Is content creation a career worth pursuing full-time? If you’re looking for a simple answer to this title question, it would be yes and no. Content creation is a career worth pursuing full-time, but like any other job, there were certain stipulations that led to the question in the first place.
In addition to working part-time as a writer, this author also works part-time as an artist who enjoys working with color and producing short videos of urban and natural settings, usually for social media. If you were to ask why this writer didn’t follow artistic passion as a full-time job, he would answer as a content creator by saying that from his own perspective, he was never able to. ‘Harness creativity to meet deadlines or call on it when the employer asks for ideas. It fluctuates randomly, has a feel-good component, and is more of a hobby than a profession. The “creation” part of content creation only applies if you create content of your own volition and not because it has been assigned to you. And this is where the contradiction between passion and responsibility arises.
Although the concept of an ideal career path is subjective, it is important to remember that an ideal job is not the same as a satisfying job. Content creation is an overly broad term that doesn’t properly describe the kind of job you’re looking for in this genre, and it carries the risk of receiving not-so-positive public response, if at all. While it’s not an ideal 9-to-5 job, the creator’s joy depends almost entirely on the reaction of their target audience in most cases.
It took five years and hundreds of videos for Marques Brownlee (MKBHD on YouTube), one of the world’s most popular tech-focused YouTubers, to reach one million subscribers, while according to Statista, the creator of TikTok and Filipino-American singer Bella Poarch grew her audience by 5,915% in 2020 alone! Although they use different platforms and media types, it is clear from their content that MKBHD has put a lot more effort and overall production into theirs. The bottom line is that when it comes to creating content, no matter how much passion or effort you put into it, it all depends on the audience.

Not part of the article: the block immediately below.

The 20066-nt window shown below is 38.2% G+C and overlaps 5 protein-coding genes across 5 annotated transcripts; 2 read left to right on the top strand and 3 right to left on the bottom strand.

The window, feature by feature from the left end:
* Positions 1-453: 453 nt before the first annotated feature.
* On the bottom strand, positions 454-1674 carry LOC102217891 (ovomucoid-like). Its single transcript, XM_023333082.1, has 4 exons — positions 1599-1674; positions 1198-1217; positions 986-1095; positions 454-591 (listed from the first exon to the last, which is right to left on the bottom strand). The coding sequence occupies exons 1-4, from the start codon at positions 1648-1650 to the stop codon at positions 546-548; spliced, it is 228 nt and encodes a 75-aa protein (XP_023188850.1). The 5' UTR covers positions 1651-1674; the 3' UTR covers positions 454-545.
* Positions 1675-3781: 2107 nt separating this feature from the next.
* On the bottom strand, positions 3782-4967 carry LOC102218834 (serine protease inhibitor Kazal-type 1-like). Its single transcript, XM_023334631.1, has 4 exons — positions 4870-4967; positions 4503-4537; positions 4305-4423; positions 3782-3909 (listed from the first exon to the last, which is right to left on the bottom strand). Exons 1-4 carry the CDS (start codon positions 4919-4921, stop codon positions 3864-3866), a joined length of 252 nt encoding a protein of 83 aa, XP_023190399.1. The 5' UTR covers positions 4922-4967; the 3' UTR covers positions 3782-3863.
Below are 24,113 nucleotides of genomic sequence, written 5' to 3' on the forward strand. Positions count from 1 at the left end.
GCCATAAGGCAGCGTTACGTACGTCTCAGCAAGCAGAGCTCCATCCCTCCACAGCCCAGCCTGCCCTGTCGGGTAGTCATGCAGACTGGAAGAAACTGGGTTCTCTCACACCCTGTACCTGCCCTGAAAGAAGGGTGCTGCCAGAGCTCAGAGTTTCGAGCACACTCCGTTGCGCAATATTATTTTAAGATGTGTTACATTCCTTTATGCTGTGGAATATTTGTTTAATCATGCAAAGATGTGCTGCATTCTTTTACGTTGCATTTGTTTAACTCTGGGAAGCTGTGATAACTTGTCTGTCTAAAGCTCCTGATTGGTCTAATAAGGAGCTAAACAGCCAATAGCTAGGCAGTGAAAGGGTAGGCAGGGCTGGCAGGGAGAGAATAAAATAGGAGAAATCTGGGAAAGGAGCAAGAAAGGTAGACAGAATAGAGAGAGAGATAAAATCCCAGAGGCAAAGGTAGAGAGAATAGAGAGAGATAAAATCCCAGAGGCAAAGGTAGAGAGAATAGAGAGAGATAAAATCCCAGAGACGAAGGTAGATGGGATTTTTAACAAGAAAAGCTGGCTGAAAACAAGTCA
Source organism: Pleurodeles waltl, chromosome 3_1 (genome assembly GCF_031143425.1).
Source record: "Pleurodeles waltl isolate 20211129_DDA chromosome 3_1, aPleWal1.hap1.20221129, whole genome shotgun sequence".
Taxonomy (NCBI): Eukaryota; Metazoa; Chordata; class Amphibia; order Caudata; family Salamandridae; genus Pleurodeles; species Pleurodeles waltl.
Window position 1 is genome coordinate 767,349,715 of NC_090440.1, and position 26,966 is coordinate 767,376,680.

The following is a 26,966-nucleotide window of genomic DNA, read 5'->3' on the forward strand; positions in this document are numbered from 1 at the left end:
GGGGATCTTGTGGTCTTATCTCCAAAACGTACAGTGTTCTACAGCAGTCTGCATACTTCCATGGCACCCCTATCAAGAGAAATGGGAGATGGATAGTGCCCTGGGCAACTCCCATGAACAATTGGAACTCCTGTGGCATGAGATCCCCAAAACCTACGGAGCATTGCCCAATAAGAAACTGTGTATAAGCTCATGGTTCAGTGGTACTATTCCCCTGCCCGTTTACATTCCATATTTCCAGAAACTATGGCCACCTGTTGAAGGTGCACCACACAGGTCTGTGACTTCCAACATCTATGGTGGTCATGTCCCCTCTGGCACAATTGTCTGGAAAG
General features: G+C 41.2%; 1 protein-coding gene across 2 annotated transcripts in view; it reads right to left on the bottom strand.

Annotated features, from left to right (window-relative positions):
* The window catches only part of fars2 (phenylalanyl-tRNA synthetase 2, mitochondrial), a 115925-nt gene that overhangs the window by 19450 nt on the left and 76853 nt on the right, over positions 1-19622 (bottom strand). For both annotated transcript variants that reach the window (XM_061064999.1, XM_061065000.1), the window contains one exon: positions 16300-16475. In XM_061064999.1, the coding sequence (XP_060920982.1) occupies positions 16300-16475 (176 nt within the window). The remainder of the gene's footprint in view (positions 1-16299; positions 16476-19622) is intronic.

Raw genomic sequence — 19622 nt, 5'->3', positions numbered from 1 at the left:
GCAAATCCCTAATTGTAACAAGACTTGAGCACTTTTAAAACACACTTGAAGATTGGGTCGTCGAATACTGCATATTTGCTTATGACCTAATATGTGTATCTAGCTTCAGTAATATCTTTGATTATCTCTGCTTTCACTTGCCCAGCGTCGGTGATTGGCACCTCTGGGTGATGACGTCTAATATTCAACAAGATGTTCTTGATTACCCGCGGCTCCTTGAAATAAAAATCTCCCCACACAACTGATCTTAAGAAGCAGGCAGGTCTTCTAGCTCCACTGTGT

“Creating content as a full-time job is not something realistic, especially in our country,” says Raisa Fatema, Instagram Content Developer at IBA-DU. “The two main reasons for this are that our country’s ‘reach’ to the public is rather limited compared to other countries, and that big brands will always support already successful models/actors to promote products through their content, which is detrimental to the growth of small creators.”
As a result, most content creators have no choice but to pursue their passion as a side job rather than a full-time job. In truth, the number of creators who left everything behind to focus on creating content from the start is quite small.
However, what about the traditional content creation that we are all familiar with? Content writing? Well, newspaper articles are moving away from being the mainstream media these days, if they haven’t already, so it’s harder to reach them that way.
A fellow content writer who wishes to remain anonymous says, “Content writing is something that has always been a job of passion, but it’s very different from what I expected when I started writing for a magazine. You have to put a lot of research and analysis into one page of writing, which becomes tedious if the subject is something you don’t know about, or worse, something you don’t care about Although it doesn’t always pay off, I don’t think it’s enough in our country either.”
Arid, a nine-year-old YouTuber who goes by the username MintySparkz, says, “Creating videos makes me happy. Sometimes I laugh at my own videos, even though I watched them a million times while editing and watching them. download.” When asked if he wants to be a content creator when he grows up, “astronaut” he says. Not to mention, this nine-year-old has over 500 subscribers and a video that has been viewed over 160,000 times so far.
While the above statements may conclude that creating content isn’t suitable as a full-time job, there are examples of people who started with nothing and worked their way up to become the most popular creators. Take Felix Kjellberg, aka Pewdiepie, who dropped out of college and sold hot dogs before starting out with nothing more than a cheap computer and webcam. However, not everyone is able to do this. So it all boils down to this: how far are you willing to risk your passion for content creation? Should you play it safe and keep it as a side gig, or dive in headfirst until you become the next Pewdiepie?
The author is a third year BBA student at IBA, University of Dhaka.